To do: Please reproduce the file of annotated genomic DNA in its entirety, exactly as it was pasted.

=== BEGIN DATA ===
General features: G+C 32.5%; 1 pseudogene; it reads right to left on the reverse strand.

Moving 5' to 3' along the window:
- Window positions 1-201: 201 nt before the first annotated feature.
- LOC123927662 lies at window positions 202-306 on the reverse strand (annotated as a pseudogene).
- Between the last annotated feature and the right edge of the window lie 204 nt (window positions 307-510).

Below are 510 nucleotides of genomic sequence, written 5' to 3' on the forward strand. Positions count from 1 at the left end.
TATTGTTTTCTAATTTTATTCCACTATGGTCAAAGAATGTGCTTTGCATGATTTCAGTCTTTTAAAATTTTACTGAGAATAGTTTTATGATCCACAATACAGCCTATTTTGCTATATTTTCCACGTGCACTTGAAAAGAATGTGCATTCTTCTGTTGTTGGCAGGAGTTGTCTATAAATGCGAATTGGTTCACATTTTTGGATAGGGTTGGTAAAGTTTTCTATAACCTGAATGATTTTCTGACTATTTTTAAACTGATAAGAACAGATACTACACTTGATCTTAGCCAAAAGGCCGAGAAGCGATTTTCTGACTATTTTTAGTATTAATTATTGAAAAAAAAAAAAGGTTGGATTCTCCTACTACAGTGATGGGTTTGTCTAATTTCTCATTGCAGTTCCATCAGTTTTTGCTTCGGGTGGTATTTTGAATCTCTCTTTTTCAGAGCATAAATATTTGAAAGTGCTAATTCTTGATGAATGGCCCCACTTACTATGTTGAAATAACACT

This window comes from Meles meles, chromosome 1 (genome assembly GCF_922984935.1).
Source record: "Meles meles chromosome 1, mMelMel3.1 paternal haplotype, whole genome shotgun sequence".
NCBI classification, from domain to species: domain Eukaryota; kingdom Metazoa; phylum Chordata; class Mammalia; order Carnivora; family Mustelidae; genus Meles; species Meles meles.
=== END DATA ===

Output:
General features: G+C 32.5%; 1 pseudogene; it reads right to left on the reverse strand.

Moving 5' to 3' along the window:
- Window positions 1-201: 201 nt before the first annotated feature.
- LOC123927662 lies at window positions 202-306 on the reverse strand (annotated as a pseudogene).
- Between the last annotated feature and the right edge of the window lie 204 nt (window positions 307-510).

Below are 510 nucleotides of genomic sequence, written 5' to 3' on the forward strand. Positions count from 1 at the left end.
TATTGTTTTCTAATTTTATTCCACTATGGTCAAAGAATGTGCTTTGCATGATTTCAGTCTTTTAAAATTTTACTGAGAATAGTTTTATGATCCACAATACAGCCTATTTTGCTATATTTTCCACGTGCACTTGAAAAGAATGTGCATTCTTCTGTTGTTGGCAGGAGTTGTCTATAAATGCGAATTGGTTCACATTTTTGGATAGGGTTGGTAAAGTTTTCTATAACCTGAATGATTTTCTGACTATTTTTAAACTGATAAGAACAGATACTACACTTGATCTTAGCCAAAAGGCCGAGAAGCGATTTTCTGACTATTTTTAGTATTAATTATTGAAAAAAAAAAAAGGTTGGATTCTCCTACTACAGTGATGGGTTTGTCTAATTTCTCATTGCAGTTCCATCAGTTTTTGCTTCGGGTGGTATTTTGAATCTCTCTTTTTCAGAGCATAAATATTTGAAAGTGCTAATTCTTGATGAATGGCCCCACTTACTATGTTGAAATAACACT

This window comes from Meles meles, chromosome 1 (genome assembly GCF_922984935.1).
Source record: "Meles meles chromosome 1, mMelMel3.1 paternal haplotype, whole genome shotgun sequence".
NCBI classification, from domain to species: domain Eukaryota; kingdom Metazoa; phylum Chordata; class Mammalia; order Carnivora; family Mustelidae; genus Meles; species Meles meles.